"I'm ready for more. It's like a drug, I need more of this," said violinist Ben Chan into his video camera during the YouTube Symphony Orchestra Concert, at intermission. There he was, in Carnegie Hall. He smiled. "Even though I hurt all over, I need more."
I can agree the concept is great. I was looking forward to catching this online to form my own opinion, and I suppose as a foreign legal resident in China I will be able to when I visit the states in a few months. If only YouTube would call a truce with the Chinese internet powers that be, internet subscribers in China could hear and see this event too. As of now, it is not exactly on offer worldwide.
Am I right in thinking they only had a couple of days to rehearse together? I wonder if they'd taken everyone off to the middle of nowhere for a week, not done so much publicity til they hit NYC on the last couple of days, whether the end result would have been more satisfactory? It would be interesting to hear what those people who were present think about this?
I know publicity was a major part of the whole event, but I am guessing that maybe it got in the way of the music-making?
Great concept though, I hope they do it again some day, by that time I might have worked out how to rig up a video camera and film myself!
Laurie, I thought all of your points are well considered, but to me, Midgette's best comments come at the very end :
"With lots of banging of brake drums (part of the percussion battery) nearly drowning out the cheerfully obvious quotes from various masterworks, it seemed just the kind of music -- short, brash, full of action, untroubled by questions of taste -- that the Internet should make."
Well of course I put the last words in bold, but these were the words that stuck out to me most in reading this article. (The Washington Post is my hometown newspaper, just in case you care.) I agree when she says the internet can only take you so far in creating an artistically sound performance. Yes, I can have someone show me how to do spiccato online, but they can't reach back and tell me if it's wrong or right. Music is so much about being in the moment and interacting with others. The YTSO was a bold experiment to see how much of our art can be conducted over servers and keyboards, and throwing these people together at the last minute to see how it all worked out. Maybe the YTSO could only put on a program of "one hit wonders" if you will, because that is how this generation of musicians, especially young musicians like myself are being brought up-- short, brash, give-it-all-to-me-now age of the internet.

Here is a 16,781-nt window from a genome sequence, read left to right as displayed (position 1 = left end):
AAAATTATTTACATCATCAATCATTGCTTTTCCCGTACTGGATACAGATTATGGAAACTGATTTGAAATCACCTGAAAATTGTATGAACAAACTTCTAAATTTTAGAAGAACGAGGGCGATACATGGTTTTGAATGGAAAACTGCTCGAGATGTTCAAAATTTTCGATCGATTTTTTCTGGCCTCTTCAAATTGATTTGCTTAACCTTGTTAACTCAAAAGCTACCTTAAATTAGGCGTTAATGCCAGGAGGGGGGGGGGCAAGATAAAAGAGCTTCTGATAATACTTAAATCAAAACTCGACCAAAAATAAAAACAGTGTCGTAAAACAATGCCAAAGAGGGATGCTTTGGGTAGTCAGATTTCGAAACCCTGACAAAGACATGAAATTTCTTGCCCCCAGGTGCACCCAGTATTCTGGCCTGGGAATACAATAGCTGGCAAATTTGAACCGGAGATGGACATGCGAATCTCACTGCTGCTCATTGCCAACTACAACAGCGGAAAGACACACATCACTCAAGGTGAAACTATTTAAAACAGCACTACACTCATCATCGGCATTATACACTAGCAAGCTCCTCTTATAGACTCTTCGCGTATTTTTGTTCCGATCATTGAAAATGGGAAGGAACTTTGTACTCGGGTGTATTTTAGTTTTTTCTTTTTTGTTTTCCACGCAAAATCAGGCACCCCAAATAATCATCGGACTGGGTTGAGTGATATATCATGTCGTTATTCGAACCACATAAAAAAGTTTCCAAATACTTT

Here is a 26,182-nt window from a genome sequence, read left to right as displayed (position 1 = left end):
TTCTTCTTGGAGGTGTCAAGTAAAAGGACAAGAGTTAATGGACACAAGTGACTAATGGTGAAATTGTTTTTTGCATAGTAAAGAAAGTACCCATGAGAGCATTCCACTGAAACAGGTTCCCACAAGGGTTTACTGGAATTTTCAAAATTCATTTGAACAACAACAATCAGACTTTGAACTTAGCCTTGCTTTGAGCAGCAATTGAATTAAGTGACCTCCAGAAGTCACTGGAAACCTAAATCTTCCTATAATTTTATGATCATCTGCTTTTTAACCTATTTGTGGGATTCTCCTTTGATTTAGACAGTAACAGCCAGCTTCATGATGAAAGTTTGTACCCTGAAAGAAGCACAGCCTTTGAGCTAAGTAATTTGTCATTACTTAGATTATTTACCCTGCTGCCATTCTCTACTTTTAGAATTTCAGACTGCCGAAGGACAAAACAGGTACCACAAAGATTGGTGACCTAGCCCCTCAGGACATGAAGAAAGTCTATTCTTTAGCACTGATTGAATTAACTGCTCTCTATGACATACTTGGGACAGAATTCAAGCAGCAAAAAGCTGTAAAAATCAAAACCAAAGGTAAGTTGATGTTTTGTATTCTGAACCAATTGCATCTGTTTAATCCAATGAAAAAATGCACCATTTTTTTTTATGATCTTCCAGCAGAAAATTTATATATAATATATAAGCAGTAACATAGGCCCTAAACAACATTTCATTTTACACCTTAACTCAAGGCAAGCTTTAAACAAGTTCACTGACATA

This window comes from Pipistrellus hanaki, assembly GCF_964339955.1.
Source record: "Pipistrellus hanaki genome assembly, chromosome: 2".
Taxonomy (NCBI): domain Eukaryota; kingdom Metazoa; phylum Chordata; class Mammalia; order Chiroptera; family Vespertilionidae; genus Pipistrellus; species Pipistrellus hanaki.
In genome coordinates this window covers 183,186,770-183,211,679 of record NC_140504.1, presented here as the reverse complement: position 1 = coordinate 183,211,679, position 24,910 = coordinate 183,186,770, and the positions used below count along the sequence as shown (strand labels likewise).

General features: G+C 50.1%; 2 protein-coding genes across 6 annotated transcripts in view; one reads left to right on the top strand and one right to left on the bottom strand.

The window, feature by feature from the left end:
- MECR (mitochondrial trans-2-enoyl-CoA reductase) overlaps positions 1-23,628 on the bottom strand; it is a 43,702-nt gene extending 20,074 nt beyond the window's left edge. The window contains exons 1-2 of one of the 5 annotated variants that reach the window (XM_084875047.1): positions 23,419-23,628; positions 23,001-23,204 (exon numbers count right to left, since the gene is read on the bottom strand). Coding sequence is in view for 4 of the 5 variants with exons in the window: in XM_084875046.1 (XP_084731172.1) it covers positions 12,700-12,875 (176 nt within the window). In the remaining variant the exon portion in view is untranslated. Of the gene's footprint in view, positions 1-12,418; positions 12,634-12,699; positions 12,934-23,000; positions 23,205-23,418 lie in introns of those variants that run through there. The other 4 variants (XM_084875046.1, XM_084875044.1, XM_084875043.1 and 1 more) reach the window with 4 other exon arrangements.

I really believe that one of the reasons in setting up the YTSO was just to see if it could be done. I think everyone would agree that it can be done, but now I think people should step back and look at this first concert. What was good? What was bad? What can stay and what can go? To be viable and interesting next year, YTSO planners will need to answer these questions to make next year's performance as attention grabbing as this one.
The negative remarks from the elite music press are predictable-- like watching someone shoot fish in a barrel.
YouTube's consultants could have easily put together a more professional sounding orchestra (they did, in fact, seed the orchestra with some top-level conservatory students and professionals.) But it would appear that most of the selections were based on demographics and a desire to represent a cross-section of various levels of musical professionals and amateurs. The concertmaster for the Tan Dun piece, handpicked by Tan Dun, is a jazz/gypsy/tango violinist, not classically trained, and if you watch the videos you will see that the orchestra is not actually following him, although he plays with enthusiasm and virtuosity. This decision had to be deliberate.